Printer Friendly

How sweet a protein can be.

A reddish fruit sold in Nigerian markets has provided scientists with yet another supersweet protein. Ounce per ounce, this 52-amino-acid protein, called brazzein, provides 2,000 times the sweetness of sugar, reports Ding Ming, a biochemist at the University of Wisconsin-Madison. He and Wisconsin colleague GSran Hellekant isolated the protein from Pantadiplandra brazzeana, a vine plant that produces a fruit slightly bigger than a grape.

"The sugar [content] is not that high; we guess that the sweet protein plays the same role as sugar," says Ming. Sweetness may encourage animals to eat such fruits and help disperse seeds, he explains.

Brazzein's lysine-rich amino acid sequence bears little resemblance to those of other sweet proteins (SN: 5/19/90, p. 315), which tend to contain many more amino acids, says Ming. This protein also proves quite stable, surviving 98 degrees C temperatures for at least two hours and maintaining its sweetness in a wide range of acidic and alkaline solutions, the researchers report. Moreover, electrical recordings from taste nerves of primates reveal that the protein elicits a purely sweet sensation, with no aftertaste. The Wisconsin scientists have applied for a patent for the protein.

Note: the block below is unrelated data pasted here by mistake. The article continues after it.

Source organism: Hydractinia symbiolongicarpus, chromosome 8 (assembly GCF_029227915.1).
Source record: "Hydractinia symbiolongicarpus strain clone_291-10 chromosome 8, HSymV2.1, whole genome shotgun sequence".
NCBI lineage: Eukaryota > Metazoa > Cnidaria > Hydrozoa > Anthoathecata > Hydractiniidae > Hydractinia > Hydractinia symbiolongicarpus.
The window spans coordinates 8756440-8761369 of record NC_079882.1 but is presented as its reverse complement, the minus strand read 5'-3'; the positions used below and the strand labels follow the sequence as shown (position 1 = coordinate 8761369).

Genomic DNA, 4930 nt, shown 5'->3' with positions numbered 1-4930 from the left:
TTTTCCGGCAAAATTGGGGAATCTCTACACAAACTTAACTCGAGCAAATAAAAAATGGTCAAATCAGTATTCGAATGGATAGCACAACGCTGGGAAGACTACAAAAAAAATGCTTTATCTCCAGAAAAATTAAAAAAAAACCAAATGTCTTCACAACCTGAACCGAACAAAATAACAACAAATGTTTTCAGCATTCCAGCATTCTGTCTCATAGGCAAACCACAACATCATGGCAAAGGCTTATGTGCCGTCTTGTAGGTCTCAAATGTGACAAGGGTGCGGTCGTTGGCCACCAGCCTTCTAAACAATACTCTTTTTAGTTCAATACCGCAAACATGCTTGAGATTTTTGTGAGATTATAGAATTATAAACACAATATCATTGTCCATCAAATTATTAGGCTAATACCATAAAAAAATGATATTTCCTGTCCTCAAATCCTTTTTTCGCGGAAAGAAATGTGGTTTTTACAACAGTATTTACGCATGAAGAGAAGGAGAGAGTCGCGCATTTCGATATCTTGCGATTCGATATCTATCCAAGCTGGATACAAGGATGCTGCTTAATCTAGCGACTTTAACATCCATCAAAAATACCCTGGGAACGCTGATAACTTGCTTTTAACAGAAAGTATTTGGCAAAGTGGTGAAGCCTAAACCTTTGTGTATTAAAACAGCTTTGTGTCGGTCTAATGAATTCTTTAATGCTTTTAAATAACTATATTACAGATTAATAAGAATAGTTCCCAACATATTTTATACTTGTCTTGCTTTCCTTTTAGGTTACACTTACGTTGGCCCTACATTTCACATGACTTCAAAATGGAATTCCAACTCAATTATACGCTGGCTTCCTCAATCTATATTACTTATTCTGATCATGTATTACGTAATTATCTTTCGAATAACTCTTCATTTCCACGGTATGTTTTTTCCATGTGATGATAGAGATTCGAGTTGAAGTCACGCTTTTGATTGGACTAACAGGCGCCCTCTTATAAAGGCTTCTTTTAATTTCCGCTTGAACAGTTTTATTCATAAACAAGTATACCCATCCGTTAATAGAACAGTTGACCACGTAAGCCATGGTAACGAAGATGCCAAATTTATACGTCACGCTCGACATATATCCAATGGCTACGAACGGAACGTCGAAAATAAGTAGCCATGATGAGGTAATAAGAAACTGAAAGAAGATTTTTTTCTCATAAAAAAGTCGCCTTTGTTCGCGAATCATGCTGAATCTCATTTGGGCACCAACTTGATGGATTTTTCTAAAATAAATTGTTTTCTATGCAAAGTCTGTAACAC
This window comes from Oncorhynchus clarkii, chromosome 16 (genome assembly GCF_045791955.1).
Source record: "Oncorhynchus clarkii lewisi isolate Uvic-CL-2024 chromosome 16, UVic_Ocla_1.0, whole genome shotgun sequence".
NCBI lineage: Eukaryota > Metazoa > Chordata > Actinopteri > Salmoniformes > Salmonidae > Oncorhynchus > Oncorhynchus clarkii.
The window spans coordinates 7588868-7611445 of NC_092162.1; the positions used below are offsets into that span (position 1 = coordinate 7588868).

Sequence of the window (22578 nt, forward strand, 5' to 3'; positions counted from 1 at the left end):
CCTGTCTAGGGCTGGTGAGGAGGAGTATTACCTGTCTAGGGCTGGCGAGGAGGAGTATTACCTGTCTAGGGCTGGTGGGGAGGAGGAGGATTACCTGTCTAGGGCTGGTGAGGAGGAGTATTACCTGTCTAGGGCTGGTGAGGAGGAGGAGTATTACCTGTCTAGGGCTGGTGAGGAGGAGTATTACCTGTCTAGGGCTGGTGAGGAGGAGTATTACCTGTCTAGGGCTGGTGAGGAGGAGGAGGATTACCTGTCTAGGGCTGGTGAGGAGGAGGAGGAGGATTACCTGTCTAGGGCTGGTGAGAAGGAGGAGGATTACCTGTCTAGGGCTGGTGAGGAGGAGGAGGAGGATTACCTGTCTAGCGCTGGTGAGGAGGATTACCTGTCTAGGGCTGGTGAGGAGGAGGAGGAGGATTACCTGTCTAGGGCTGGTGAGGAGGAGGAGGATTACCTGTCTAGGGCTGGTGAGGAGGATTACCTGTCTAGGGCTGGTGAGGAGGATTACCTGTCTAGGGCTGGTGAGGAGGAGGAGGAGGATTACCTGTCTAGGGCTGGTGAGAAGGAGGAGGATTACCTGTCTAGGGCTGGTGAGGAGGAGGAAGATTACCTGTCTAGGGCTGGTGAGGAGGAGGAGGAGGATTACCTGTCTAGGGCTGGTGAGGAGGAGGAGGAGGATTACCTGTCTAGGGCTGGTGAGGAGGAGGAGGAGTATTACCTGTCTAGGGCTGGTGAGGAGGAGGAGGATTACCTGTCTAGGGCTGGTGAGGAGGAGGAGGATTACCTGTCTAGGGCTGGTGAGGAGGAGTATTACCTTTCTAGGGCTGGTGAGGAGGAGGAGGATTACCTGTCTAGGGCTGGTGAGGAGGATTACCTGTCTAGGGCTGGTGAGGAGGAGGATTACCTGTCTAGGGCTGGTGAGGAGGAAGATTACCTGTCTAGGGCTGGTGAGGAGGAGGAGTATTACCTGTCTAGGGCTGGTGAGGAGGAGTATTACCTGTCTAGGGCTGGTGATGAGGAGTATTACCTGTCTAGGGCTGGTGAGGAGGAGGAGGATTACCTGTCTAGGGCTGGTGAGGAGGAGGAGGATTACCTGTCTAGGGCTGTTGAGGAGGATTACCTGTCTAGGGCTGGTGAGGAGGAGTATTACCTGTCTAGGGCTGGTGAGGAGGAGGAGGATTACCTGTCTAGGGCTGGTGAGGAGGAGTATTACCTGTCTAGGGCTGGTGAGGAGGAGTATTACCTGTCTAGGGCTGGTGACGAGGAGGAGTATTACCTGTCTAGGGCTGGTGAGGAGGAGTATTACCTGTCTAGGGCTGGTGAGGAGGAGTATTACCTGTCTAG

COPYRIGHT 1993 Science Service, Inc.
No portion of this article can be reproduced without the express written permission from the copyright holder.
Copyright 1993, Gale Group. All rights reserved. Gale Group is a Thomson Corporation Company.

Article Details
Printer friendly Cite/link Email Feedback
Title Annotation:recently isolated amino acid protein, brazzein, provides 2,000 times the sweetness of sugar
Author:Pennisi, Elizabeth
Publication:Science News
Article Type:Brief Article
Date:May 8, 1993
Words:193
Previous Article:There's no accounting for taste.
Next Article:Nocturnal risks for the eyes.
Topics:


Related Articles
Sweet and bitter: common origins?
'Marriage' makes sugary bands stay sweet.
Seismosaurus proteins: bone of contention.
Scientists examine the nature of the sweet tooth.
Yeast make berry sweet sugar substitute.
Protein's shape may give extra-sugary taste.
Alternative sweetener research advances.
Dry whey an alternative to gum arabic.
RNA world gets support as prelife scenario. (Science News of the week).

Terms of use | Copyright © 2016 Farlex, Inc. | Feedback | For webmasters